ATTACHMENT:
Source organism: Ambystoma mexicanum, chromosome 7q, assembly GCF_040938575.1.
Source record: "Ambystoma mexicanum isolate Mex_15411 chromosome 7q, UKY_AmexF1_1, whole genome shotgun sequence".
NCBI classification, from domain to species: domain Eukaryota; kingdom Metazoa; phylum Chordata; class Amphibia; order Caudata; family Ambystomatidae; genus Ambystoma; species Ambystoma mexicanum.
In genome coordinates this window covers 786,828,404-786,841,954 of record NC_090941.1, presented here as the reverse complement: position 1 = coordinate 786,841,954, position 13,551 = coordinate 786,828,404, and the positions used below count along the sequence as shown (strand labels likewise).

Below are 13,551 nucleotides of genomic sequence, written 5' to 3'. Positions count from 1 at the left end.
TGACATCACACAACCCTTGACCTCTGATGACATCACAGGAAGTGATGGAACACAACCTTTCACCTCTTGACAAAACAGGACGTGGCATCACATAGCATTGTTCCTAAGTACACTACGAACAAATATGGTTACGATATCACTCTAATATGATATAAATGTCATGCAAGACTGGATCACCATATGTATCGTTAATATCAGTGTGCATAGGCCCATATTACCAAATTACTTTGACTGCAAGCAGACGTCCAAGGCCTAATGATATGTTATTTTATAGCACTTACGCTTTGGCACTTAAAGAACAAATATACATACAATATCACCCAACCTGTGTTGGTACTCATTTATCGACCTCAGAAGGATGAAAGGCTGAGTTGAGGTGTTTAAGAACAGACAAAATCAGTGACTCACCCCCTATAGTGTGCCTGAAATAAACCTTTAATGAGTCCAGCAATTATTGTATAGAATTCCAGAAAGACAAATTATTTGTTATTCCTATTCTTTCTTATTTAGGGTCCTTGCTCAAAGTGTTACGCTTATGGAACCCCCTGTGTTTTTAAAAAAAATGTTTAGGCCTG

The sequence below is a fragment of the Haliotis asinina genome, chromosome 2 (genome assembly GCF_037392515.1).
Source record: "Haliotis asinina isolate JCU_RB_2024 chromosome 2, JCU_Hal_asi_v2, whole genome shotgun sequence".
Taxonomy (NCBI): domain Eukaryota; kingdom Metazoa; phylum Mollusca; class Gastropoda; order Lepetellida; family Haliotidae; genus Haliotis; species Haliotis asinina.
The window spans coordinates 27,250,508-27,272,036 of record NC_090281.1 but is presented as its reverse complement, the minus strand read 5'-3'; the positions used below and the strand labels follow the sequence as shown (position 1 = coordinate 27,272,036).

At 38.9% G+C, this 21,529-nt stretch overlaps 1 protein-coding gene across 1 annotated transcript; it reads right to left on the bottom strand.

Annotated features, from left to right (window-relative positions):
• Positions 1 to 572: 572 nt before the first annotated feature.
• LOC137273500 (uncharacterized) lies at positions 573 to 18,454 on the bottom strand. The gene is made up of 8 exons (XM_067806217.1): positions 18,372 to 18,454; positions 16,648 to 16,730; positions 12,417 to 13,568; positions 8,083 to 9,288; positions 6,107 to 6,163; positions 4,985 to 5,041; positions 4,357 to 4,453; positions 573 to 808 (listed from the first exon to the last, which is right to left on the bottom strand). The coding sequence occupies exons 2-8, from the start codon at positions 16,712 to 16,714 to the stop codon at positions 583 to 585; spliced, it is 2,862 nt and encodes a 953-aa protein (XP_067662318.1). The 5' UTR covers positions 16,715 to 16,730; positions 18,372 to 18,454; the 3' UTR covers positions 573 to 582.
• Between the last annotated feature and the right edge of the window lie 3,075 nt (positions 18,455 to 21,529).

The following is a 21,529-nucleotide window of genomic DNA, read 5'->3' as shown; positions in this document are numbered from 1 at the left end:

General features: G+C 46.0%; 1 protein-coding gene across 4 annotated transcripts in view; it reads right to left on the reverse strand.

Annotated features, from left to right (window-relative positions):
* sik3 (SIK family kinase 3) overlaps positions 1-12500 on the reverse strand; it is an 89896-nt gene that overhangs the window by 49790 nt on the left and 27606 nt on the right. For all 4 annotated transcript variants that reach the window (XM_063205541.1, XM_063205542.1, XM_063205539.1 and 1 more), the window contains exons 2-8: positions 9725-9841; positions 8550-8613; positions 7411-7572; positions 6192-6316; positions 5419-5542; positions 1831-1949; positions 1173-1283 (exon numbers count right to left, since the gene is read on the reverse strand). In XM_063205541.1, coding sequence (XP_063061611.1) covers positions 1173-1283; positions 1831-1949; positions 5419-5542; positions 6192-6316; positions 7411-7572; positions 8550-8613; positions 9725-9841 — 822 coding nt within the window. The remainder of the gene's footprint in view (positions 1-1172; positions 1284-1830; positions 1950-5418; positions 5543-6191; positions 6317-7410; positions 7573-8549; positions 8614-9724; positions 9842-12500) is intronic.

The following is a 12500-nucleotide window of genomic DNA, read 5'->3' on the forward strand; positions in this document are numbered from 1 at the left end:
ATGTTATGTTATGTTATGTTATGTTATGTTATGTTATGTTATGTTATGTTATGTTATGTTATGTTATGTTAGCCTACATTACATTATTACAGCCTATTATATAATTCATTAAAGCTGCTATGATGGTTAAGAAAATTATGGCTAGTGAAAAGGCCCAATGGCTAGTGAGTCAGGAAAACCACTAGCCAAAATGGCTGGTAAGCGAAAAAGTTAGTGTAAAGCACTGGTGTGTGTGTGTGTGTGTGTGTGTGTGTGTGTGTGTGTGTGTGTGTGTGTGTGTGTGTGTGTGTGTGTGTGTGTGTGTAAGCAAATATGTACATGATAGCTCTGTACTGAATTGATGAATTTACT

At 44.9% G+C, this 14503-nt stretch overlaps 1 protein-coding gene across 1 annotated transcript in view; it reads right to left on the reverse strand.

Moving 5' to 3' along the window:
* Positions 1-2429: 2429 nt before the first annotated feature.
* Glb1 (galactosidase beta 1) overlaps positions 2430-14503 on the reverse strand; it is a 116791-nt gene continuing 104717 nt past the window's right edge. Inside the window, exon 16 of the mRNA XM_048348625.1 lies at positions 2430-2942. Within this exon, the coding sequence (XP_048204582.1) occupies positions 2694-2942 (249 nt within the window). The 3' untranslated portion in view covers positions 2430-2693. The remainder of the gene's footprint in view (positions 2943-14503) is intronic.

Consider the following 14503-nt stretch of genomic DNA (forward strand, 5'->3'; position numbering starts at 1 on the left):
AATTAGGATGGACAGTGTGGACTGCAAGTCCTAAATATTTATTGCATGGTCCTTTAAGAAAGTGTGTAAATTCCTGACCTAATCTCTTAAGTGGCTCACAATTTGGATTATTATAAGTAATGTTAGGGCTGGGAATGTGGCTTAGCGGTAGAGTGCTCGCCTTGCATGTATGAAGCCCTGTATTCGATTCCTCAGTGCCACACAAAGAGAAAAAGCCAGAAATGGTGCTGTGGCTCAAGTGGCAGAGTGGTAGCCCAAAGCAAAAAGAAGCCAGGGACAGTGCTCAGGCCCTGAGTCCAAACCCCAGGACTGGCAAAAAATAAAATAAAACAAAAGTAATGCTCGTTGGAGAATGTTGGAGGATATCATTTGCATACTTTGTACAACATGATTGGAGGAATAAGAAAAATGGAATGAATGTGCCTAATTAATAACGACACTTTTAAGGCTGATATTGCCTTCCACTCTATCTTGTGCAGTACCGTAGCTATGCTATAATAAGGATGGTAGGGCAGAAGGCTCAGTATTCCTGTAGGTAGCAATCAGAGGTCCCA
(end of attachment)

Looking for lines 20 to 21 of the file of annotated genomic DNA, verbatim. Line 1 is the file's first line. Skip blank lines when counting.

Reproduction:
The following is a 12500-nucleotide window of genomic DNA, read 5'->3' on the forward strand; positions in this document are numbered from 1 at the left end:
ATGTTATGTTATGTTATGTTATGTTATGTTATGTTATGTTATGTTATGTTATGTTATGTTATGTTATGTTAGCCTACATTACATTATTACAGCCTATTATATAATTCATTAAAGCTGCTATGATGGTTAAGAAAATTATGGCTAGTGAAAAGGCCCAATGGCTAGTGAGTCAGGAAAACCACTAGCCAAAATGGCTGGTAAGCGAAAAAGTTAGTGTAAAGCACTGGTGTGTGTGTGTGTGTGTGTGTGTGTGTGTGTGTGTGTGTGTGTGTGTGTGTGTGTGTGTGTGTGTGTGTGTGTGTGTAAGCAAATATGTACATGATAGCTCTGTACTGAATTGATGAATTTACT